There are a number of reasons for this. First, hydrocarbon-powered cars are ludicrously inefficient - only about 15-17% of the energy put in turns into useful locomotion. Braking energy is lost as heat. Engines running cold or at low power demand - the state of most car engines for most trips - use disproportionately more energy. Electrical systems, by contrast, convert power at over 90% efficiency, do not "tick over" when the vehicle is stationary and are normally as effective cold as warm. Electrical systems are also cheaper to build. Compare the complexity of a petrol engine and its connections with the wheels, braking and steering with an electrical system: the latter needs four integral motors with one moving part - one to each wheel - to handle power, braking and possibly steering. Maintenance is modular, weight is much lower; and so forth. Braking can be used to regenerate batteries, adding to energy efficiency. A new generation of multi farad capacitors can handle brief surges in power demand and supply, meeting the responsiveness of a petrol engine.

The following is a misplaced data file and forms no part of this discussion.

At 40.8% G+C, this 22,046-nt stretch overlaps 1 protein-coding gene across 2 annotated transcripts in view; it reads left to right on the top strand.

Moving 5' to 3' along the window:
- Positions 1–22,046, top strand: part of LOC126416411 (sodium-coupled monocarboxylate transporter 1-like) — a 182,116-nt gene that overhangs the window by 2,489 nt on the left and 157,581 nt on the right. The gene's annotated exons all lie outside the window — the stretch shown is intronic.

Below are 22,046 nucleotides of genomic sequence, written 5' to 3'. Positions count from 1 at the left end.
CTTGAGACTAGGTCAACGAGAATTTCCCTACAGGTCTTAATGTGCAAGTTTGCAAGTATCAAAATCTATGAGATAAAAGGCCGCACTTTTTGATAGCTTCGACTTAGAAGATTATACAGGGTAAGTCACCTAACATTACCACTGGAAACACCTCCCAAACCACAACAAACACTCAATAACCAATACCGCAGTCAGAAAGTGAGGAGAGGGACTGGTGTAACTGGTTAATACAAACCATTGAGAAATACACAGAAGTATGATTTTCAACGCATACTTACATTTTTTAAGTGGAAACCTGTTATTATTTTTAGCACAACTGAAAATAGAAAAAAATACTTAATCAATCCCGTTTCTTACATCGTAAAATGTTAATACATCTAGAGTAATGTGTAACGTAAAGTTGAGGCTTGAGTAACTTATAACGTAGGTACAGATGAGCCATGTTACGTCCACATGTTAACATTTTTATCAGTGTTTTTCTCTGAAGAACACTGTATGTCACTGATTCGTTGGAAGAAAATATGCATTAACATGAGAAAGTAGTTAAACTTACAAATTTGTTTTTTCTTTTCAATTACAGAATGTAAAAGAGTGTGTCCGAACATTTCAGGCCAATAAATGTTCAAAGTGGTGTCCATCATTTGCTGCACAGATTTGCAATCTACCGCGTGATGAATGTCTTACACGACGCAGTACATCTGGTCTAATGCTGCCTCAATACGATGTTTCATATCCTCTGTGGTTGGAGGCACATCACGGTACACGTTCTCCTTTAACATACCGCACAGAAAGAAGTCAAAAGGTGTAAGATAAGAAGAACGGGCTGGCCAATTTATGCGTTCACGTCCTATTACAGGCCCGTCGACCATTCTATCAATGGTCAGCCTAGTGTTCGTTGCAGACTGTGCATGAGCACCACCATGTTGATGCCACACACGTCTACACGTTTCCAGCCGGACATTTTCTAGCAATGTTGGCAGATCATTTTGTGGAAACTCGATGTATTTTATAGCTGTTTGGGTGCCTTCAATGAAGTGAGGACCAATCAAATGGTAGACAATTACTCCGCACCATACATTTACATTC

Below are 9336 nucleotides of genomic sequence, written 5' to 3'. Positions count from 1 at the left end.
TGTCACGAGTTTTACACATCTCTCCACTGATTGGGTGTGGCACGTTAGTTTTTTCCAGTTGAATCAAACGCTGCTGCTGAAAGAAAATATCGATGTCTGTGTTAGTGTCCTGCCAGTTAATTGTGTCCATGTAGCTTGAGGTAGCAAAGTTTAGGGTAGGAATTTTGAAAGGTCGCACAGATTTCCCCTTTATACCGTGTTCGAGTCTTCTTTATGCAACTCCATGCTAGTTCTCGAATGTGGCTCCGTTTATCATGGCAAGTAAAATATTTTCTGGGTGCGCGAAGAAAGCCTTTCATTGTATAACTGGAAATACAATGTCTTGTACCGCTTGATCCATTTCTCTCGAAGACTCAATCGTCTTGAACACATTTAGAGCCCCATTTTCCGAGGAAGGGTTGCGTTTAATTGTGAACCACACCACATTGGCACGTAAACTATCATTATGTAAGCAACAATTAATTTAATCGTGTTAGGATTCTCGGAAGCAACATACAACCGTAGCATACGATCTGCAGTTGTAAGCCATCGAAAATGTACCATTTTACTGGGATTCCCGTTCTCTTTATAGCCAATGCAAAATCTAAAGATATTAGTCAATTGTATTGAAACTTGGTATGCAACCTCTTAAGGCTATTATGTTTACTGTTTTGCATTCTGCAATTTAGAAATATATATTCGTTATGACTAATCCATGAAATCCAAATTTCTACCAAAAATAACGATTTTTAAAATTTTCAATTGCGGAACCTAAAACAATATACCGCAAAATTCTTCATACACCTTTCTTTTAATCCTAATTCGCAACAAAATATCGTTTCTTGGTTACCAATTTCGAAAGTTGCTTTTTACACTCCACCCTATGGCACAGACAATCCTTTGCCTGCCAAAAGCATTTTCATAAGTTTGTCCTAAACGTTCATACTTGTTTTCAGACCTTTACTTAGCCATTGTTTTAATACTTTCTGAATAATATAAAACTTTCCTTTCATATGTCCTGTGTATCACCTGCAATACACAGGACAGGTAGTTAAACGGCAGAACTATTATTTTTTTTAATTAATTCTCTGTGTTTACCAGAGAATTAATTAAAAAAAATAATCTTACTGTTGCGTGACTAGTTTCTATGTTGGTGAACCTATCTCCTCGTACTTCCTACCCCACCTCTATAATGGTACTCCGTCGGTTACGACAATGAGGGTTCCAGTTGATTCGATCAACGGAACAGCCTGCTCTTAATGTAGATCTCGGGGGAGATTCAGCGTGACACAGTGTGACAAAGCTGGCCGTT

Similar schemes can also work in static applications. They need not use batteries. One approach uses electrolysis to generate Hydrogen, and a fuel cell to burn this back to yield power when needed. (This is, in fact,a battery, but seldom seen as one. Much the same applies to Hydrogen powered vehicles, but with the two parts of the battery separated, perhaps leading to safety issues.) A second uses flywheels. Advanced materials and the use of high temperature superconductors - in sophisticated applications - allow considerable amounts of energy - kilowatt hours - to be stored in a flywheel of modest proportions. "Farms" of such devices can hold substantial amounts of energy. Flywheels can be run up using - for example - solar cells, or simply off-peak power - and then run down when electricity is needed. Plainly, this is ideal for remote locations - isolated villages, for example - and the key to success will be reliability and issues of maintenance. All energy storage has innate hazards, and one would want to be sure that explosive bearing failures did not occur in one's basement.